My father finally returned from parking the truck, then stripped down. Off came the boots, the socks, and then the pants. He tossed them inside the cabin and climbed in the boat. I can't for the life of me figure out why the hell he can't just get undressed at his truck, or for that matter, just drive to the lake in his bathing suit. Instead, he always puts his pants on over his suit, so it looks pretty funny when he starts dropping trou right there on the dock. It's like he's doing some kind of disturbing old guy strip-tease. That might very well be considered the second problem, but I'll leave that for you to decide.

The next problem was that the wind was blowing from North to South, and this marina is at the south-most end of the lake. We only have a 47 lb thrust trolling motor. Normally it can move us along at around 6 miles per hour if there's no wind, but this time it was barely strong enough to get us out of the launch area. Before we were completely clear of the launch and into open water, we put on our life jackets, because we may be dumb, but we're not stupid. Using top speed, we were eventually able to put a little distance between us and the boat launch.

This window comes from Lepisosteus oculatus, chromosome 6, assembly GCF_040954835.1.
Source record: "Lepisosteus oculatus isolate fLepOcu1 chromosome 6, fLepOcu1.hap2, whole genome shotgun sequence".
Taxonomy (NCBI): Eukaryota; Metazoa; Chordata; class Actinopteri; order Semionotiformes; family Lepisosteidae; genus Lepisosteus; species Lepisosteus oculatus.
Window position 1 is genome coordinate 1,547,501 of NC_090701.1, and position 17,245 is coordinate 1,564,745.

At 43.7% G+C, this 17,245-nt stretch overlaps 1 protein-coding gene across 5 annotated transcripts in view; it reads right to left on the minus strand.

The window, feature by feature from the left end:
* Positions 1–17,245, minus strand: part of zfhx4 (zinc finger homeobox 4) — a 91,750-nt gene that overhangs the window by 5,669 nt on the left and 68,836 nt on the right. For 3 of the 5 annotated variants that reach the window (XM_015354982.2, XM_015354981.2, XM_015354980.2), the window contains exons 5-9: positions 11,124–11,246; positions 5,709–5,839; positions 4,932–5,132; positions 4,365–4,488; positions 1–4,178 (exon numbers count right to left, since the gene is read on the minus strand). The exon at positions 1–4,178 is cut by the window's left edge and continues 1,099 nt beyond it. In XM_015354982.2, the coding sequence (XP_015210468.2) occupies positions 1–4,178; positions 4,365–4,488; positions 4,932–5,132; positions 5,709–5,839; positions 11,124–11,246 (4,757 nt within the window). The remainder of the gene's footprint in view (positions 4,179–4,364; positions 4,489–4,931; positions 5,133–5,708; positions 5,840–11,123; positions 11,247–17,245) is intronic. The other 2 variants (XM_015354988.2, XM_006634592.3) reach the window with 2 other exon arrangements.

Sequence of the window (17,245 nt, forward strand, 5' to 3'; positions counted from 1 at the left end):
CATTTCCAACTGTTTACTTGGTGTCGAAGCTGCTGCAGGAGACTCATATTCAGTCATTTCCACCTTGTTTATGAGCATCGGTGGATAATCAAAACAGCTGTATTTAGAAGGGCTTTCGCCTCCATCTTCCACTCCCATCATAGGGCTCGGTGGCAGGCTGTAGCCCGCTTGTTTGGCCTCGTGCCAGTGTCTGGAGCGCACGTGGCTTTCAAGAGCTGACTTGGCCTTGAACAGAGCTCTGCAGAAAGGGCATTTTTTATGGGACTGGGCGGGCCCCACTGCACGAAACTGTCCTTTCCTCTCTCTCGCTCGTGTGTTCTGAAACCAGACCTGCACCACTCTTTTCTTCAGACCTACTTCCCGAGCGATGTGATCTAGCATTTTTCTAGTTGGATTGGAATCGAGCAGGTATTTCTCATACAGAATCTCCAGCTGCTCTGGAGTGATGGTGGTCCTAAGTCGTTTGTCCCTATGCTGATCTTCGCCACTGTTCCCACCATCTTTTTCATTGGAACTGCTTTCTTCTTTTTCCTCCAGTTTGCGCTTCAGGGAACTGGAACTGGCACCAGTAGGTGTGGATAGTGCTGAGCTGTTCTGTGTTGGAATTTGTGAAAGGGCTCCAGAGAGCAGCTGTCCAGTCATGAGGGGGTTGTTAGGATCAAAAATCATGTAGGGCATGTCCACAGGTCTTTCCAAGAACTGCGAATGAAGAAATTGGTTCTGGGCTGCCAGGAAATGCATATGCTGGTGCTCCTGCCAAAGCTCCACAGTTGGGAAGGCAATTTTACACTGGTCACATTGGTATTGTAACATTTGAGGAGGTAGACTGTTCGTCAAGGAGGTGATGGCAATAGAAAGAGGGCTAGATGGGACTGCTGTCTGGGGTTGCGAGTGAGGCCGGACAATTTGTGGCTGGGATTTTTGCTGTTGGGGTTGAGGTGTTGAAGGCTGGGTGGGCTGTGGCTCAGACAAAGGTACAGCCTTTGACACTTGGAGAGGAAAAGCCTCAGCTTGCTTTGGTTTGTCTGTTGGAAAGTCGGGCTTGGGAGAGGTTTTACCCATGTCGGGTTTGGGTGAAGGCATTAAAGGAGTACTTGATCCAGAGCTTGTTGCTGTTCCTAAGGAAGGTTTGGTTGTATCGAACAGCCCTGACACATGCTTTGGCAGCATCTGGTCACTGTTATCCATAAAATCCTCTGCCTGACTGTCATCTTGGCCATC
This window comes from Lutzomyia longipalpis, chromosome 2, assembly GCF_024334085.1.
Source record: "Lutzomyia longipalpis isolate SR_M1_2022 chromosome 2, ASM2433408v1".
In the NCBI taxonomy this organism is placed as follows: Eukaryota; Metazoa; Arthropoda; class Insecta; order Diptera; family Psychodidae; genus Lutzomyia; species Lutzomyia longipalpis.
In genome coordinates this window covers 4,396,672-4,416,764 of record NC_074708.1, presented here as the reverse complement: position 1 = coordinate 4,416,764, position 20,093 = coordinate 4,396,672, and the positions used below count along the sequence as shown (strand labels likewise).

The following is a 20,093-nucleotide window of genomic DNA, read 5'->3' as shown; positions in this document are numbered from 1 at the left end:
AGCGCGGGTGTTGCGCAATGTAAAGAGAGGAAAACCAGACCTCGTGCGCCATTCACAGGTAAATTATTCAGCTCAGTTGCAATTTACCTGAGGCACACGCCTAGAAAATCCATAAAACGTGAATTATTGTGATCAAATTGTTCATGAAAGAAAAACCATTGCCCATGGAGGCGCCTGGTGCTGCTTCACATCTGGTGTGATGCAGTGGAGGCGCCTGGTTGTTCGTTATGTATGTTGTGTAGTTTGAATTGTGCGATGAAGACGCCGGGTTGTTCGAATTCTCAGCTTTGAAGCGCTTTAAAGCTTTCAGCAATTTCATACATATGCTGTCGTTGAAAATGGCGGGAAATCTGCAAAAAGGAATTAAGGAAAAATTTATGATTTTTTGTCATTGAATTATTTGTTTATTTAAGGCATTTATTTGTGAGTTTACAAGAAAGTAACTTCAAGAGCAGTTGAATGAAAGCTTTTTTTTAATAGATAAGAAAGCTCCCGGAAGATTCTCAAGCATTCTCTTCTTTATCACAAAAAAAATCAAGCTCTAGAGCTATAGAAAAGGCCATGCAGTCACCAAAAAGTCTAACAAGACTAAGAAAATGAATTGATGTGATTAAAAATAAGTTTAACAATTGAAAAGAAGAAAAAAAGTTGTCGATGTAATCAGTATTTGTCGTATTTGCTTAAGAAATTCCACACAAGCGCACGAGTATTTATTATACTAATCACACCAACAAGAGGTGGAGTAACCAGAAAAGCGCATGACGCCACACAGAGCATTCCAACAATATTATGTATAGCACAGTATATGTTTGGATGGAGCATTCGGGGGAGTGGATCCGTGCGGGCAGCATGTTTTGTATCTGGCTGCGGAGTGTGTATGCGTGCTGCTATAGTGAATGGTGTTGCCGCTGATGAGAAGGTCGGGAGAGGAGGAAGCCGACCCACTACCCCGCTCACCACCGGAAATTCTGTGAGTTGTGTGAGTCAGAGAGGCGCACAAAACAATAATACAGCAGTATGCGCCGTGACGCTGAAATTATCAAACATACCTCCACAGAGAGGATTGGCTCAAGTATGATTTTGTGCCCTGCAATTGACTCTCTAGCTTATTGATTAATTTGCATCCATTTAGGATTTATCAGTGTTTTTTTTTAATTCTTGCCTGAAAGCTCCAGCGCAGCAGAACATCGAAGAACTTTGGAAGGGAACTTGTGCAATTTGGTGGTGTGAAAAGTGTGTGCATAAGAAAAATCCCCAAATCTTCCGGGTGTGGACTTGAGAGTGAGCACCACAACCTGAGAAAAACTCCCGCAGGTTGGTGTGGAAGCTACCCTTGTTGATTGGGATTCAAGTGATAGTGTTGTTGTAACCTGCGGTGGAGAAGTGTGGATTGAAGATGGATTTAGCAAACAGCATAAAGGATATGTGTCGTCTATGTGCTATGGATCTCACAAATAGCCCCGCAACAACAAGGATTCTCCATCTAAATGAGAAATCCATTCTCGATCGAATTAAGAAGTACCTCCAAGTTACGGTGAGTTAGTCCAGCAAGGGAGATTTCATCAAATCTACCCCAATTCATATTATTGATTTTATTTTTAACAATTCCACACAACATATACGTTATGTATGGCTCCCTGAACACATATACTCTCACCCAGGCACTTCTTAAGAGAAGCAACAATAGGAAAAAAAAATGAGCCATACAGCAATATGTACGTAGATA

We were getting slammed around pretty good, and my father looked at me and said, "I think we're a little out of our depth here." I agreed, but we weren't going back without giving it a shot. We dropped the rudder, and then I attempted to put the sails up. I discovered it's a lot harder to climb around on the front of the boat raising sails when the boat is bobbing around like a cork. Somehow, when I was hoisting the mainsail, it got all jammed up and I had to drop it down again and start over. Of course, while I was doing that, the damned wind was trying like hell to blow us back to where we started, and mostly succeeding. So we cranked up the motor again, and put a little more distance between us and the shore and tried one more time. At this point the waves were so big, the trolling motor was coming out of the water because of the chop.